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reaction-form ation.66 The profound feeling of guilt, which the prophets incessantly kept alive by reminding the people of their sins and shortcomings, led the Jews to submission before Mosaic doctr ine and the God it proclaims.67 Freud interprets the endurance of circumcision throughout Jewish history, from the time that Moses first bestowed the Egyptian custom upon the Jews, as a sign of submission to the fathers will. Circumcision is the symbolic substitute of castration, a punishment which the primeval father dealt his sons long a go out of the fullness of his power; and whosoever accepted this symbol showed by doing so that he was ready to submit to the fathers will, although it wa s at the cost of a painful sacrifice.68 Noting the sanctity ascribed to circumcision in Jewish tradition, Freud argues that the attribution of this quality i ndicates that the custom was originally nothing but the perpetuated will of the primeval father.69 To further this point, Freud compares the sanctity of circumcision to the prohibition against incest which the primeval brothers held to be sacred. The law of exogamy, resulting from the incest taboo, served the will of the slain father who refu sed to allow his sons to touch the women of the horde. Freuds view of supposedly sacred laws, which demand instinctual renunciation, as rooted in the will of the father leads him to recognize Moses, conflated with God as lawgiver, as the super-ego of the Jewish people, a role normatively assumed by the father in his indi vidual psychology. More precisely, the super-ego constitutes a psychic structure, in which the law of the father becomes 66 In psychoanalytic theory, a reac tion formation refers to the dev elopment of a character trait that keeps in check and conceals another one, usually of the exactly opposite kind Freud, 1939, 178. 67 Freud, 1939, 172-3. 68 Freud, 1939, 156. 69 Freud, 1939, 156. 28

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inte rnalized.70 Failure to refuse the instinctua l gratification demanded by the idthe super-egos primary rivalresults in feelings of guilt. Likewise, instinctual renunciation in accordance with the super-ego s demands brings about feelings of satisfaction. In this manner, adherence to the law of Moses, at the price of instinctual renunciation, endowed the Jews with pride, sustaining them through historical hardship as their political situation grew unfavorable. Similarly, the guilt the Jews felt for their inability to live up to the high ideals of Mosaic doctrine allowed them to excuse what they perceived as Gods severity during difficult and oppressive times. The Jews great spiritual progressindebt ed to the instinctual renunciation of circumcision and the Mosaic prohibition ag ainst idolatry, which Freud believes was enacted to protect against magical practi ces associated with polytheistic cults reinforced Jewish pride during trying times by aiding in the triumph of spirituality over the senses. The Jews succeeded in subordinating sense perceptions to an abstract idea, bringing them a feeling of superiority ove r those who remain in the bondage of the senses.71 Freud regards this spiritualiz ation of the Jewish people and their God as a revolutionary innovation whic h pointed towards the realization of full human potential by replacing the lower ps ychical activity which concerned itself with the immediate perceptions of the sense organs, with a new realm of spirituality where conceptions, memories, and deducti ons became of decisive importance.72 Freud equates the former concern for sens e perception with maternity, or a kind of 70 Upon the dissolution of the Oedipus complex, the super-ego develops as a foil to the primal id, which demands instinctual gratification at all costs. The ego, which emerges from the id at a still younger age, at first serves to mediate the demands of the id and the pressures of external reality. With the rise of the super-ego, the ego must additionally mediate the contradictory demands of the id and the super-ego. 71 Freud, 1939, 144-7. 72 Freud, 1939, 145. 29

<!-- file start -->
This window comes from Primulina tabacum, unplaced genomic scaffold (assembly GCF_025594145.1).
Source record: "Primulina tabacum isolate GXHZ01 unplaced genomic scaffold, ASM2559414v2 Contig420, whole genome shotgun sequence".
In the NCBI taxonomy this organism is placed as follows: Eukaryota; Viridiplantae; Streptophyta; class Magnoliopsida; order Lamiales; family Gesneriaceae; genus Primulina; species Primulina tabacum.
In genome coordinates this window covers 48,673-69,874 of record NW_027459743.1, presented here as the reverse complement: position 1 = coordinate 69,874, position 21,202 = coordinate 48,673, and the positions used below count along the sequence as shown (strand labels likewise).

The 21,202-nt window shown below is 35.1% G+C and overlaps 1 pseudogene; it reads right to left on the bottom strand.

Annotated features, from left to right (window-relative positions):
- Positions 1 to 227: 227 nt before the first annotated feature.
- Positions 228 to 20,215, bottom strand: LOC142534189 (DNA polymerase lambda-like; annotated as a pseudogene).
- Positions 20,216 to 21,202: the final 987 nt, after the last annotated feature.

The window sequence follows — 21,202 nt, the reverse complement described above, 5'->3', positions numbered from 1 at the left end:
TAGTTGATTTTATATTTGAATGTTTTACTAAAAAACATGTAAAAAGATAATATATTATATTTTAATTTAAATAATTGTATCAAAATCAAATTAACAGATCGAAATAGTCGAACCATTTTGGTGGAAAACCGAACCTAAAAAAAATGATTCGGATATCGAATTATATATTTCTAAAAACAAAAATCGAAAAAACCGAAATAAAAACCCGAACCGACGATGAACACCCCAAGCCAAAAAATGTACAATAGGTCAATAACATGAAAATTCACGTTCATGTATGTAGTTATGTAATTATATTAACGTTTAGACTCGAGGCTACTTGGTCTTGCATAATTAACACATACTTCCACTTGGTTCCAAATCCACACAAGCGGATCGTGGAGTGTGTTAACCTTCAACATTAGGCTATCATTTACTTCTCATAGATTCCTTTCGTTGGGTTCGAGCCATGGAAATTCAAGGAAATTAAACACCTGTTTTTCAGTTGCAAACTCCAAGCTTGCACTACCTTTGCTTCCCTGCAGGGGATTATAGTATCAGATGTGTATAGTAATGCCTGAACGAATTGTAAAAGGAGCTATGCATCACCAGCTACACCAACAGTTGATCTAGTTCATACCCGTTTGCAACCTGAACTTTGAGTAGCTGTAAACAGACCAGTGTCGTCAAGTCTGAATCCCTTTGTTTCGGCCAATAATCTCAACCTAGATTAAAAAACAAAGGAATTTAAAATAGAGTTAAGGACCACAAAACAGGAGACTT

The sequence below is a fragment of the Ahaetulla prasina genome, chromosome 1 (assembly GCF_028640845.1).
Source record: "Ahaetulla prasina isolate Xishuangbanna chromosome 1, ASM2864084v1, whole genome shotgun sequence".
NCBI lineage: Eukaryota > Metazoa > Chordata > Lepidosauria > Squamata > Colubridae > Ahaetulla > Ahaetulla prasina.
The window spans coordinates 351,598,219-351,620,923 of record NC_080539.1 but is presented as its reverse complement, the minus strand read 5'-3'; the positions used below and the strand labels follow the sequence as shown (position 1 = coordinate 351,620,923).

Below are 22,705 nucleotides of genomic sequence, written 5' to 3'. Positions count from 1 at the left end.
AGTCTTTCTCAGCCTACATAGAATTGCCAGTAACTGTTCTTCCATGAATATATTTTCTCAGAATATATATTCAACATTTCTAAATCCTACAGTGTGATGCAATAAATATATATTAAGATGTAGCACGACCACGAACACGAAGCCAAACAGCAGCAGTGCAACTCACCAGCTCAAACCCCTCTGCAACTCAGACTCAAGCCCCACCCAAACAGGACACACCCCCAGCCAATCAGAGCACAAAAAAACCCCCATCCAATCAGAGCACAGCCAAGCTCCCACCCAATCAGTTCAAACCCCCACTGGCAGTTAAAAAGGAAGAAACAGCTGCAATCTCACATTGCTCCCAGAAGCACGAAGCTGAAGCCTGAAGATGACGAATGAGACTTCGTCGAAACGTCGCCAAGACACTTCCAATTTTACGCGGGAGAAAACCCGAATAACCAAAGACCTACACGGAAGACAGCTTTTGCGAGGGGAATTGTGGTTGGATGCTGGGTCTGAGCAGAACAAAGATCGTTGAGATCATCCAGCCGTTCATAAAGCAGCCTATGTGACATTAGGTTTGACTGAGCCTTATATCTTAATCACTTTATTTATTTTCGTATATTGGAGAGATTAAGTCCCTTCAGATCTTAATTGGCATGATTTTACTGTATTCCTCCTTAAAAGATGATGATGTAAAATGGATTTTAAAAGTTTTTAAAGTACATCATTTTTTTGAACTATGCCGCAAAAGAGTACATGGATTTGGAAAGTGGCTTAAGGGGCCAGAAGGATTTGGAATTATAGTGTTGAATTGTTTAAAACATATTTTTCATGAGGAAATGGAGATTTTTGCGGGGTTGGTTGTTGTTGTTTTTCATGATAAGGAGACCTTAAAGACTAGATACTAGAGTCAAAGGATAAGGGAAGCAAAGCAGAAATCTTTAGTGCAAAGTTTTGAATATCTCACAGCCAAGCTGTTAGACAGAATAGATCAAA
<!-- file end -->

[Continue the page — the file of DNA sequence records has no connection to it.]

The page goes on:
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essential f emininity, while likening the latter penchant for abstraction and renunciation of sensual comfort with patern ity. This dualistic conception of gender leads Freud to view the rise of patriarchy as an indicator of cultural progress. In restoring the great father deity and prizi ng spirituality over sensuality, through both an abstract conception of God and an et hic of instinctual renunciation, Mosaic monotheism amounts to a grea t triumph of patriarchy. Thus far, this chapters reading of Freuds text has accounted for his psychoanalytic account of Jewish religious de velopment, but it ha s not yet considered his understanding of anti-Semitism. The majo r theory of anti-Semitism presented in Moses and Monotheism cannot be understood apart from Freuds interpretation of the emergence of Christianity. Freud views this emergence as a reaction to the guilt that had seized the Jewish people. In place of this guiltidentified by Paul as the result of original sin, a crime which Freud finds easy to reconcile with the murder of the primeval fatherChristian doctrine intr oduces salvation thro ugh a Son of God who sacrificed himself, in spite of his inno cence, in order to take on the guilt of the world.73 Freud, however, denies the innocence of this Son of God. Instead, Freud proposes that this figure was either heir to the leader of the primeval sons, a chief rebel who killed the father himself to secure a unique position as a substitute for the identification with the father which he ha d to give up when he was submerged into the community, or this figure was evidence of an unfulfilled wish-phantasy of 73 Paul, a Roman Jew from Tarsus, seized upon this feeling of guilt an d correctly traced it back to its primeval source. This he called original sin; it wa s a crime against God that could be expiated only through death. Death had come into the world through original sin. In reality this crime, deserving of death, had been the murder of the Father who was later deified, Freud, 1939, 109. 30